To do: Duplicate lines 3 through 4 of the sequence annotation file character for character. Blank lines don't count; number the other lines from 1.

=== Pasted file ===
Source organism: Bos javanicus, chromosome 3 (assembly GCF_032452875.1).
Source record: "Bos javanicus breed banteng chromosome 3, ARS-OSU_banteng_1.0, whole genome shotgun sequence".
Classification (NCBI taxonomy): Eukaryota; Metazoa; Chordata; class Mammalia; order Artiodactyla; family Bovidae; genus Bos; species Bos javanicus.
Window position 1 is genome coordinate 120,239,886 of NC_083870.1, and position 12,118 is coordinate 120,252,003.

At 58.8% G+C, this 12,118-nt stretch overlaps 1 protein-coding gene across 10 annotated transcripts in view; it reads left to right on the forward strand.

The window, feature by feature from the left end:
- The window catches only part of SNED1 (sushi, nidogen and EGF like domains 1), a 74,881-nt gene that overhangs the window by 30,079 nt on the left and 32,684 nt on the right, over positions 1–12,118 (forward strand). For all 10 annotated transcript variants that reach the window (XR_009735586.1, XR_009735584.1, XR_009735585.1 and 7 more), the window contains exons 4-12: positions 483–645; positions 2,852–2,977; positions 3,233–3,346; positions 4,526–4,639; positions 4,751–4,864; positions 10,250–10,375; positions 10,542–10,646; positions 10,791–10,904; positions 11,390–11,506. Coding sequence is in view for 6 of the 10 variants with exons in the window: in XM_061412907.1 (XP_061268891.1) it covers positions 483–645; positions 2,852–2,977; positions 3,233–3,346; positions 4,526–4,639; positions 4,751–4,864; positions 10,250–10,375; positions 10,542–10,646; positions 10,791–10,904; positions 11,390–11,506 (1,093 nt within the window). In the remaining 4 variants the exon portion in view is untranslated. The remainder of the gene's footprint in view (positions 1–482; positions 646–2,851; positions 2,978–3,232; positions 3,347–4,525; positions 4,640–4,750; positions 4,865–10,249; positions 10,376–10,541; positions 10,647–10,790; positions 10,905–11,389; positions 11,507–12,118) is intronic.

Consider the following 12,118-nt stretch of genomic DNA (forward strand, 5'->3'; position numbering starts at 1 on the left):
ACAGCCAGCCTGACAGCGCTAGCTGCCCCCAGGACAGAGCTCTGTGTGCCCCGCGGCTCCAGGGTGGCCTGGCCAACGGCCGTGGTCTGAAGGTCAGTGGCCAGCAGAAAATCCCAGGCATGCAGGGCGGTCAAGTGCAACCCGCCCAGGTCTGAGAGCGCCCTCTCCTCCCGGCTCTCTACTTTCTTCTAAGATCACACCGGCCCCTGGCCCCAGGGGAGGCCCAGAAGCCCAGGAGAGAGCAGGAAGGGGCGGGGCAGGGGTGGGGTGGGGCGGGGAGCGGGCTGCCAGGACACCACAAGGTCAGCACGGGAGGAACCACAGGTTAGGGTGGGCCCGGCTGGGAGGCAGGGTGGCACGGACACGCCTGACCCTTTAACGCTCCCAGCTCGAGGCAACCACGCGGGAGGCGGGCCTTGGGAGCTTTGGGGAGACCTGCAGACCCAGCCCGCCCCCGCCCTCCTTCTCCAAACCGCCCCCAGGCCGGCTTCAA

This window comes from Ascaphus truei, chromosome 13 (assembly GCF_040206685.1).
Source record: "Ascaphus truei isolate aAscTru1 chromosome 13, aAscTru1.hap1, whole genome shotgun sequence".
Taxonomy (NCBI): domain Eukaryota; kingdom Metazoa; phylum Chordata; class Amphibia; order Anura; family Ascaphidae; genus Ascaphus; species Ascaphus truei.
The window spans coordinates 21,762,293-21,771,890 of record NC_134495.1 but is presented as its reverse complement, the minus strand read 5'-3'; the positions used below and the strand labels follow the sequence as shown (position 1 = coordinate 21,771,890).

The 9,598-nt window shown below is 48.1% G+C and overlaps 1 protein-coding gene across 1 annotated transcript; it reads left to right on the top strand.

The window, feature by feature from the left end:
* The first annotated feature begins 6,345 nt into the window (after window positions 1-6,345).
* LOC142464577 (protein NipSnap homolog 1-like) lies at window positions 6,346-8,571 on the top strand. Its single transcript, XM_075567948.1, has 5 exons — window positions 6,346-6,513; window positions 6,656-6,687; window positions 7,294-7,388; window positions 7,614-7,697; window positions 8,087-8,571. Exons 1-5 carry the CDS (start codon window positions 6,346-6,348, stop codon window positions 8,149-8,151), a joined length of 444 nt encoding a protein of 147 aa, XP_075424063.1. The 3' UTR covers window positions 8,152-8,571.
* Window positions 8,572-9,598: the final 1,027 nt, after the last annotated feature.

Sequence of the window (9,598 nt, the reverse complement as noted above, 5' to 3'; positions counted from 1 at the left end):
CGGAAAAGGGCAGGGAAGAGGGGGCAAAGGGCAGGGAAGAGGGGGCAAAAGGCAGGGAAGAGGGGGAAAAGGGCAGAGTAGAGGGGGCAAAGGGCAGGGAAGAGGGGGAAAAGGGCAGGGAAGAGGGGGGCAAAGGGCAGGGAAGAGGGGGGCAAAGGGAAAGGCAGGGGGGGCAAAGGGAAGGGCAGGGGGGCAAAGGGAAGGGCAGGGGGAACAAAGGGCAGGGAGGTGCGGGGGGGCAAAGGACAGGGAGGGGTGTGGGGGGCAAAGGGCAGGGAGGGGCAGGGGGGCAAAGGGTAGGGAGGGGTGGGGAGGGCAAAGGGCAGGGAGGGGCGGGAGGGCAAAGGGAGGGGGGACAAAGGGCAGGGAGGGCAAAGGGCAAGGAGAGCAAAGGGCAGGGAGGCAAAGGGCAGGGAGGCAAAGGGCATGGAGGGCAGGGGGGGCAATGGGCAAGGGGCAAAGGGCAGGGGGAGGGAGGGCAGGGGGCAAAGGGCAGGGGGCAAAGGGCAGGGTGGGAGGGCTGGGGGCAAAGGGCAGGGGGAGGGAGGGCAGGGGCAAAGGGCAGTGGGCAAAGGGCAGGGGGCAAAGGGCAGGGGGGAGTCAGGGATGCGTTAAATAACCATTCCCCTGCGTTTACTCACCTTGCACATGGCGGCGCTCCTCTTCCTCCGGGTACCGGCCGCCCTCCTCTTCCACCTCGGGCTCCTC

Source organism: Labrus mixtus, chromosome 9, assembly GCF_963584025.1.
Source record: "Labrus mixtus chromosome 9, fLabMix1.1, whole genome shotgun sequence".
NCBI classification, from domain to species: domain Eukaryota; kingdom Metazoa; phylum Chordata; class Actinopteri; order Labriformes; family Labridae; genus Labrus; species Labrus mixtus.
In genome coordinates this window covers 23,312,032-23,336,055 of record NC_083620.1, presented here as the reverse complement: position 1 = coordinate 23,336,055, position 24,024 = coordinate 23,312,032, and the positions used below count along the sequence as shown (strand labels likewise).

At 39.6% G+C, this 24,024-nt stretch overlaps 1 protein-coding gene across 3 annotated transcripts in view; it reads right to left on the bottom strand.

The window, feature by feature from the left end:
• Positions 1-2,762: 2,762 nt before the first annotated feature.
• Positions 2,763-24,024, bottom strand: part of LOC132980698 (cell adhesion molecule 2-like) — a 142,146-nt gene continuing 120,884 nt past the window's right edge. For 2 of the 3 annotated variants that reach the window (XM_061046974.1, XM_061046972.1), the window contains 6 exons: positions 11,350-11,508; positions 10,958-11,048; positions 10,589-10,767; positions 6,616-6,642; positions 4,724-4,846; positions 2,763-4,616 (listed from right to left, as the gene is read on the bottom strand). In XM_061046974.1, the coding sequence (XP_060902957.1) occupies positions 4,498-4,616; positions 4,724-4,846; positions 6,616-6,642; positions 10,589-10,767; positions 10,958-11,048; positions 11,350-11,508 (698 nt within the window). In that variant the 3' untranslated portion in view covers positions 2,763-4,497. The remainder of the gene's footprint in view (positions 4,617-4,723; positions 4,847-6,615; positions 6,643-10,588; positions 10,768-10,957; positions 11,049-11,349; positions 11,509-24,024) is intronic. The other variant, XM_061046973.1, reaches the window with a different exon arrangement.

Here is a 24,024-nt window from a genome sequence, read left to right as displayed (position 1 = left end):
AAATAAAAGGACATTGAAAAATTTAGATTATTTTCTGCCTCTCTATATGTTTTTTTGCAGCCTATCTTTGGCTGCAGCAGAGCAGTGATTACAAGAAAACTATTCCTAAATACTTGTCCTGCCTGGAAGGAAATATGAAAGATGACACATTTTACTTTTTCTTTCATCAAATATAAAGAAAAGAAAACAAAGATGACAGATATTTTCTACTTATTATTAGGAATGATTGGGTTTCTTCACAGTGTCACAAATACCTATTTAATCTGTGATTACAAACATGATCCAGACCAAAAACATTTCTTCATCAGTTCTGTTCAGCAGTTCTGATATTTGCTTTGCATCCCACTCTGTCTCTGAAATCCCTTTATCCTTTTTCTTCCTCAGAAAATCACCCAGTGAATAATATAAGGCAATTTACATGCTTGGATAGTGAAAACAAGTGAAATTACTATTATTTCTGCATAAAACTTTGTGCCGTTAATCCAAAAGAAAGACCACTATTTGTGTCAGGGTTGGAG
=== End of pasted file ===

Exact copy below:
Classification (NCBI taxonomy): Eukaryota; Metazoa; Chordata; class Mammalia; order Artiodactyla; family Bovidae; genus Bos; species Bos javanicus.
Window position 1 is genome coordinate 120,239,886 of NC_083870.1, and position 12,118 is coordinate 120,252,003.